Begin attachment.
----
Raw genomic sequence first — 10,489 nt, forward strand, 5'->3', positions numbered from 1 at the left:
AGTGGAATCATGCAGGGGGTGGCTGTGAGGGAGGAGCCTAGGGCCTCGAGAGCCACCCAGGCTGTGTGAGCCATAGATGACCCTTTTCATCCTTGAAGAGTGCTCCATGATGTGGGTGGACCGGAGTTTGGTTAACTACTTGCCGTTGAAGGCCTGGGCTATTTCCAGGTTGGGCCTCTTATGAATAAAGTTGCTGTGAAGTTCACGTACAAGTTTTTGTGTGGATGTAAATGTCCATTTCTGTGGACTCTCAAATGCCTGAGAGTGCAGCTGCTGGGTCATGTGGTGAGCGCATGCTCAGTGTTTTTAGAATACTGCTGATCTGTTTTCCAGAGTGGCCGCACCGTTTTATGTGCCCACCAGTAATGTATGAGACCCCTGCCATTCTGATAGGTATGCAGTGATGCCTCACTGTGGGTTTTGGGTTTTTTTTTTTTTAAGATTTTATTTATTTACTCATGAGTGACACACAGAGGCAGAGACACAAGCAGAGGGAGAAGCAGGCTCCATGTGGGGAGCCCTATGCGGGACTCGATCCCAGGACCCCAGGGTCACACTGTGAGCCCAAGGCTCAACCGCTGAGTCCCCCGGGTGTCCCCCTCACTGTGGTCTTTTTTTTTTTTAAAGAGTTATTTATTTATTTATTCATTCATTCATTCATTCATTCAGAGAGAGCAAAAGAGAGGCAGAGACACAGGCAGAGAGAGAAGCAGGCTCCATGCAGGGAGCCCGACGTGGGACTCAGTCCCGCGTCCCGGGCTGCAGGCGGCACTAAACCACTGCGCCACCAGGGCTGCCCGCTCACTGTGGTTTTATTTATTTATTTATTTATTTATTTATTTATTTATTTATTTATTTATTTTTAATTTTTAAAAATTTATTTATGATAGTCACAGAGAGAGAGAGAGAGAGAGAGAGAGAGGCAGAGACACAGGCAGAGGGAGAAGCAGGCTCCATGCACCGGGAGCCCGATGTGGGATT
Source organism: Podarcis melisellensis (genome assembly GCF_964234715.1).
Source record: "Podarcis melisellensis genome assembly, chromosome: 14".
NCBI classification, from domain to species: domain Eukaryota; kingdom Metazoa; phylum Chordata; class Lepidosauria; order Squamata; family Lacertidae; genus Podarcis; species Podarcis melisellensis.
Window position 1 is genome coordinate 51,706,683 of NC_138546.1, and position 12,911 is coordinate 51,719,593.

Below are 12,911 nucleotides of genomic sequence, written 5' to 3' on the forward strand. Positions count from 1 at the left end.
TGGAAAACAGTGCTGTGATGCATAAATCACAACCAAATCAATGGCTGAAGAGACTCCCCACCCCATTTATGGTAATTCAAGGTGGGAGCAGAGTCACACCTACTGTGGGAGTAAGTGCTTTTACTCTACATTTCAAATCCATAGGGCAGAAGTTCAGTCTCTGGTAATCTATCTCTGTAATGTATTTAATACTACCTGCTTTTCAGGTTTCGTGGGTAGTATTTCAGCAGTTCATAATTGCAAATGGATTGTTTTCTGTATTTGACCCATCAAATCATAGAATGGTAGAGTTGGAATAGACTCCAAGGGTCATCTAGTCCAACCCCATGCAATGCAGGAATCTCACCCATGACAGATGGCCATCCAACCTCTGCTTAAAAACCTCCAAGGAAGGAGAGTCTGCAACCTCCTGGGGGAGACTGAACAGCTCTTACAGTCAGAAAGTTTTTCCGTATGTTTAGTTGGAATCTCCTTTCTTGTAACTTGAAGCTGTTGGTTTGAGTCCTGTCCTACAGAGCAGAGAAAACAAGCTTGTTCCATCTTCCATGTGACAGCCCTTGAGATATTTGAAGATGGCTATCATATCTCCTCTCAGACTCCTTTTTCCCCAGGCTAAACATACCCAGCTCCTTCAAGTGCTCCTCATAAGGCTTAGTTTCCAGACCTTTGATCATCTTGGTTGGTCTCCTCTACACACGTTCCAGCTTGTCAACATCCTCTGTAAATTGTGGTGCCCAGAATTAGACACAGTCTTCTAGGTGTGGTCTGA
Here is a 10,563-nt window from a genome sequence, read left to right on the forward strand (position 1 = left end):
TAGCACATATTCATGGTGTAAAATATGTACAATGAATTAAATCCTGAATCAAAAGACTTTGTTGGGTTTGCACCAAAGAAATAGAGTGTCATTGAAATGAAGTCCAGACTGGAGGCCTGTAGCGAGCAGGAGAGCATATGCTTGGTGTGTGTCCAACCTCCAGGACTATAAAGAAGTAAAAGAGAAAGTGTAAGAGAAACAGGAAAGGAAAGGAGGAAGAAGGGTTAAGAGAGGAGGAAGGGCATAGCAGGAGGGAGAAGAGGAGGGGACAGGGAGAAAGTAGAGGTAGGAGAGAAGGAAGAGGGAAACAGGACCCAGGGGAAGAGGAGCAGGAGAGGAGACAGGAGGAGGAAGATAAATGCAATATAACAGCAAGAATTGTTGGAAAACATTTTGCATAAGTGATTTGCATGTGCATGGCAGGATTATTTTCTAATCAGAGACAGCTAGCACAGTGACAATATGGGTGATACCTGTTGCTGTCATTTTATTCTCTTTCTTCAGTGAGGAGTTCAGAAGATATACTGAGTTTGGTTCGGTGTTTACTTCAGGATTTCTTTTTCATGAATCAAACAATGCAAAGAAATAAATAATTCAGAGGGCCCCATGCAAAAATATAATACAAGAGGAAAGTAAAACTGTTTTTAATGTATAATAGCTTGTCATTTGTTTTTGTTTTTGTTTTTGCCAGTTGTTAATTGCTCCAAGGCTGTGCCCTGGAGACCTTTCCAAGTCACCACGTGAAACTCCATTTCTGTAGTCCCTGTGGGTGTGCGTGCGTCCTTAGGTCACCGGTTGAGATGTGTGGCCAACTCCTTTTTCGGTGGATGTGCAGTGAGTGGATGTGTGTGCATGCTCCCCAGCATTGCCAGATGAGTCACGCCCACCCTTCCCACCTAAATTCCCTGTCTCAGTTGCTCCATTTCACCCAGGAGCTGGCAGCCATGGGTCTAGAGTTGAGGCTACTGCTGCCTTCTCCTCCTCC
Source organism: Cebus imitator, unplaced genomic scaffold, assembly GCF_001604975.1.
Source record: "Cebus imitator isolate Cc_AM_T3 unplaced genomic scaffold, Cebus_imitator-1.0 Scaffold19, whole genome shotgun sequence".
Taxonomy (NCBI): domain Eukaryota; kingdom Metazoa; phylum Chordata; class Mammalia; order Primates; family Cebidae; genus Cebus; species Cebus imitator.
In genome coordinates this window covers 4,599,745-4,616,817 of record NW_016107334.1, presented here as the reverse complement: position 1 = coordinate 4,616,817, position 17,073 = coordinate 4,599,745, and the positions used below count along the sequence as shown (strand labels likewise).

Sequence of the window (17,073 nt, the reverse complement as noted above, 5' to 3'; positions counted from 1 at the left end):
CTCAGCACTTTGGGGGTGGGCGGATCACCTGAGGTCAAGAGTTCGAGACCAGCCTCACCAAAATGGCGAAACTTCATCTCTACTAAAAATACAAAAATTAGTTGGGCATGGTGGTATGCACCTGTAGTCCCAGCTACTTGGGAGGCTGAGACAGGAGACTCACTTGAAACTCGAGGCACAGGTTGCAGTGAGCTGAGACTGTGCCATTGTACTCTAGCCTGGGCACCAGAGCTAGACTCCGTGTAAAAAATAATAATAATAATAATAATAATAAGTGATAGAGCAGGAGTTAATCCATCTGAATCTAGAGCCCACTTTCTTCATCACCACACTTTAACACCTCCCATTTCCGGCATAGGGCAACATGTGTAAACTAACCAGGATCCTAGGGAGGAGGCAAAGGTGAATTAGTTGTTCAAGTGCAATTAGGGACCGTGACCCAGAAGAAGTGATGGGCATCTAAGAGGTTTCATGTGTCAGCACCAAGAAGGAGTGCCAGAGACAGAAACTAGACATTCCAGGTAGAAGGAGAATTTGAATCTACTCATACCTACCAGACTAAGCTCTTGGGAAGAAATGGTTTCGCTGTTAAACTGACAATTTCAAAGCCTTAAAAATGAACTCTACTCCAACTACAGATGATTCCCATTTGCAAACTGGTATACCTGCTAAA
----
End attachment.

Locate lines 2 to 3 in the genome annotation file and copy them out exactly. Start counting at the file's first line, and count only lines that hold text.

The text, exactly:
AGTGGAATCATGCAGGGGGTGGCTGTGAGGGAGGAGCCTAGGGCCTCGAGAGCCACCCAGGCTGTGTGAGCCATAGATGACCCTTTTCATCCTTGAAGAGTGCTCCATGATGTGGGTGGACCGGAGTTTGGTTAACTACTTGCCGTTGAAGGCCTGGGCTATTTCCAGGTTGGGCCTCTTATGAATAAAGTTGCTGTGAAGTTCACGTACAAGTTTTTGTGTGGATGTAAATGTCCATTTCTGTGGACTCTCAAATGCCTGAGAGTGCAGCTGCTGGGTCATGTGGTGAGCGCATGCTCAGTGTTTTTAGAATACTGCTGATCTGTTTTCCAGAGTGGCCGCACCGTTTTATGTGCCCACCAGTAATGTATGAGACCCCTGCCATTCTGATAGGTATGCAGTGATGCCTCACTGTGGGTTTTGGGTTTTTTTTTTTTTAAGATTTTATTTATTTACTCATGAGTGACACACAGAGGCAGAGACACAAGCAGAGGGAGAAGCAGGCTCCATGTGGGGAGCCCTATGCGGGACTCGATCCCAGGACCCCAGGGTCACACTGTGAGCCCAAGGCTCAACCGCTGAGTCCCCCGGGTGTCCCCCTCACTGTGGTCTTTTTTTTTTTTAAAGAGTTATTTATTTATTTATTCATTCATTCATTCATTCATTCAGAGAGAGCAAAAGAGAGGCAGAGACACAGGCAGAGAGAGAAGCAGGCTCCATGCAGGGAGCCCGACGTGGGACTCAGTCCCGCGTCCCGGGCTGCAGGCGGCACTAAACCACTGCGCCACCAGGGCTGCCCGCTCACTGTGGTTTTATTTATTTATTTATTTATTTATTTATTTATTTATTTATTTATTTATTTTTAATTTTTAAAAATTTATTTATGATAGTCACAGAGAGAGAGAGAGAGAGAGAGAGAGAGGCAGAGACACAGGCAGAGGGAGAAGCAGGCTCCATGCACCGGGAGCCCGATGTGGGATT
Source organism: Podarcis melisellensis (genome assembly GCF_964234715.1).